Without comment, I present this 1875 built second empire style home in New Brunswick.
|by Anonymous||reply 31||Last Sunday at 6:05 PM|
|by Anonymous||reply 1||Last Friday at 9:18 PM|
Well, you said without comment, OP. P
|by Anonymous||reply 2||Last Friday at 9:18 PM|
|by Anonymous||reply 3||Last Friday at 9:19 PM|
It'd make a great DL clubhouse, R3.
|by Anonymous||reply 4||Last Friday at 9:22 PM|
Running a bed and breakfast! What a lark.
|by Anonymous||reply 5||Last Friday at 9:37 PM|
If you have a big family, it's perfect. A room for everyone!
Otherwise, it's out-dated and hideously decorated!
|by Anonymous||reply 6||Last Friday at 9:42 PM|
There are TONS of extremely beautiful old houses for sale in NB and NS. A few years ago there was one on the market in Amherst, mid-late 1800s, had an attic 'room' that could have been a ballroom/dance studio, one of the most beautiful houses I've ever seen. $130k (of course it was falling apart).
Oh and R6 they're all outdated and hideously decorated lol. The bones can be perfection, tho.
|by Anonymous||reply 7||Last Friday at 9:43 PM|
New Brunswick is horrible.
|by Anonymous||reply 8||Last Friday at 9:46 PM|
Saw the garage. And the stove. Oof.
Needs heaps of TLC.
Would likely need $750,000- 1 mill worth of renovations/updates.
Given the large size (11 beds/bath), unless using it for a business or a verrry large family, seems it would be impractical for a smaller number of persons.
Like the idea of NB or NS and breathing life into historical places though....
|by Anonymous||reply 9||Last Friday at 9:49 PM|
[quote] New Brunswick is horrible. —-grew up there
How so, R8.
Always heard it was nice whilst living in Montreal.
|by Anonymous||reply 10||Last Friday at 9:51 PM|
I bet it smells like old people
|by Anonymous||reply 11||Last Friday at 9:55 PM|
The other New Brunswick.
|by Anonymous||reply 12||Last Friday at 10:08 PM|
NS and NB are economically (and socially, unless you're a local) dead. Hence the cheap housing. They're both also extremely beautiful in landscape terms and some of those house are legit insane. Relics of some real old-timey wealth out there.
I love the idea too, R9. Let me see if I can find that one in Amherst.
|by Anonymous||reply 13||Last Friday at 11:31 PM|
This was the house in Amherst (link goes to Google street view, I can't find the listing - it either sold or was taken off the market, honestly it would have taken upwards of a million, imo, to get it up to standard, and again was for sale for under 150k (Canadian!).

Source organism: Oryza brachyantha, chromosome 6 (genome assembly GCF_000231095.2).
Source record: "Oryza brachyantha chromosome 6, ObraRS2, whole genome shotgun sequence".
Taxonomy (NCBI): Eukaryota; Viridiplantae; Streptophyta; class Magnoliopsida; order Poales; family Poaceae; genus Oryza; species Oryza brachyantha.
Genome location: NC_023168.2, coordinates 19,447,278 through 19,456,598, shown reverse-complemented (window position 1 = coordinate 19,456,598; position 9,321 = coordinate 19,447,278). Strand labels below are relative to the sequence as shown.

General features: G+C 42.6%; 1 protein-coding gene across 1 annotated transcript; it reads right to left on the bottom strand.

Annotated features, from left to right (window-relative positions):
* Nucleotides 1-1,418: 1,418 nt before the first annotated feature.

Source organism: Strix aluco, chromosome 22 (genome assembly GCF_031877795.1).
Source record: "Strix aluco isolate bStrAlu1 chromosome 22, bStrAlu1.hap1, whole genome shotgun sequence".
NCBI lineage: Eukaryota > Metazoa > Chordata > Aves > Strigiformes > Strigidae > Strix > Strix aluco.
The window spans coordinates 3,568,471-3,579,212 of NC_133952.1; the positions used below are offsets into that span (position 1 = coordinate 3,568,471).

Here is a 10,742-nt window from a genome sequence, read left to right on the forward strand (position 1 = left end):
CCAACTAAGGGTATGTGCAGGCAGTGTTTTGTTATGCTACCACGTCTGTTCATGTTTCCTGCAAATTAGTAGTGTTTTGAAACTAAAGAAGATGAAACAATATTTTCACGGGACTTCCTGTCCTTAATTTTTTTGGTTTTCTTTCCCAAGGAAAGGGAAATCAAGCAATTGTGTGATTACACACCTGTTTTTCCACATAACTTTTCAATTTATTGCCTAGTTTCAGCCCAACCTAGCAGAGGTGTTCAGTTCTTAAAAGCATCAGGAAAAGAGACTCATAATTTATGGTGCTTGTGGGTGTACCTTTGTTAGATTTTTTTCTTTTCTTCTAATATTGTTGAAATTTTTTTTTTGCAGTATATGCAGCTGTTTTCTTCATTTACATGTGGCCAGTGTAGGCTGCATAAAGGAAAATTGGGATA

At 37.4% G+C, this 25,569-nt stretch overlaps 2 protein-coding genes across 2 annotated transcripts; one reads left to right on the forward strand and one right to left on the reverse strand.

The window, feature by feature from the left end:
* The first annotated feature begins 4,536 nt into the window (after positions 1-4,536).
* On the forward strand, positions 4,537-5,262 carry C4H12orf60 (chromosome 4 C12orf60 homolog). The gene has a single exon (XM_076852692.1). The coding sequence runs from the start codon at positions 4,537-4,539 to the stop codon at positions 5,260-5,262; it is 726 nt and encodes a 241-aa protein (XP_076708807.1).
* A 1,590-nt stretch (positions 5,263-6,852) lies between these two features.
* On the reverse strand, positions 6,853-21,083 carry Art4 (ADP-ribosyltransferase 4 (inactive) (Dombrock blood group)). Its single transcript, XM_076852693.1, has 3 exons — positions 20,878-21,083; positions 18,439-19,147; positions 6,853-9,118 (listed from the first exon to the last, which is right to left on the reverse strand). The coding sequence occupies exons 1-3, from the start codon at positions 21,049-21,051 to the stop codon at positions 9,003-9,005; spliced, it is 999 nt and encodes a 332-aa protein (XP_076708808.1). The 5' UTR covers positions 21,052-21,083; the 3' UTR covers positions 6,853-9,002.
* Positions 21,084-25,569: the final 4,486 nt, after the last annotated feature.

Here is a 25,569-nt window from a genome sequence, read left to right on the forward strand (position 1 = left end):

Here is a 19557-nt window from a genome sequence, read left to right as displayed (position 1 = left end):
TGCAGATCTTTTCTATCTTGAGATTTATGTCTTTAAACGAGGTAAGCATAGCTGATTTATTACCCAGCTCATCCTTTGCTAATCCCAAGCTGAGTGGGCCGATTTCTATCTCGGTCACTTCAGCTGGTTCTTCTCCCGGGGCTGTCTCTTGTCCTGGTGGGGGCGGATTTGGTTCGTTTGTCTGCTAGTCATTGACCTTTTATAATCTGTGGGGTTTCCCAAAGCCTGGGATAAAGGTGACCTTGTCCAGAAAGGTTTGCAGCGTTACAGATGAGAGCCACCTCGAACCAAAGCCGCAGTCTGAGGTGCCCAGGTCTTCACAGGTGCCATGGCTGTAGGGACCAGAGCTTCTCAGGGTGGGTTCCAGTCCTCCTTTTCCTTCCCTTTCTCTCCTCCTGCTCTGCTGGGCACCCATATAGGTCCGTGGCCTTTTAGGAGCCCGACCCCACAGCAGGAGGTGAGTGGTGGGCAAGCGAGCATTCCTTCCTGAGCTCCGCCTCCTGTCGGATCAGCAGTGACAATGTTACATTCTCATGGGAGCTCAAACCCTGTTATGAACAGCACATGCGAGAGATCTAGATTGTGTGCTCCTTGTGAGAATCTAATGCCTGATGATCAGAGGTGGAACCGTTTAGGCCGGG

|by Anonymous||reply 14||Last Friday at 11:36 PM|
Current listing in the same neighbourhood. Oh God, that ceiling height. *retires to fainting couch*
|by Anonymous||reply 15||Last Friday at 11:38 PM|
Last one. The dining room, the entranceway....the upper landing...
"Situated on the Nova Scotia/New Brunswick border, this sandstone residence is one of the last on the East Coast. Originally commissioned as a wedding gift and known as Beau Séjour (Beautiful Home)."
This one is also on almost an acre of land.
|by Anonymous||reply 16||Last Friday at 11:42 PM|
Naïve question, but why are there so many stupendous homes for sale there? Uncertain economic times?
|by Anonymous||reply 17||Last Saturday at 12:02 AM|
I’ve got dibs on the bathroom where you can step directly from the shower into the toilet. So practical.
|by Anonymous||reply 18||Last Saturday at 12:20 AM|
I've never particularly cared for this style, or most asymmetrical Victorian styles. It looks confused, and the vertical lines at the top make me feel slightly dizzy looking at the different rooflines. Also far too big; regardless of being able to afford it, I could never justify living so large.
I'm already contending with an inefficient small Victorian coach house. I want practicality and energy efficiency the older I become.
|by Anonymous||reply 19||Last Saturday at 1:26 AM|
Wow, R16, I love that one.
|by Anonymous||reply 20||Last Saturday at 5:09 AM|
It'd kill them to do a little weeding around the garage?
|by Anonymous||reply 21||Last Saturday at 5:12 AM|
All the floors are in hideous condition. The roof line is an abomination.
|by Anonymous||reply 22||Last Saturday at 5:13 AM|
Nice blocks in/near high crime areas/bad public schools. Lots of Rutgers students, transient types. My first gay bar Manny's Den. RIP
In New Jersey, two years before Stonewall, three bars — Murphy’s Tavern in Newark, Val’s Bar in Atlantic City, and Manny’s Den in New Brunswick — went to court to fight for their right to serve all adults, regardless of the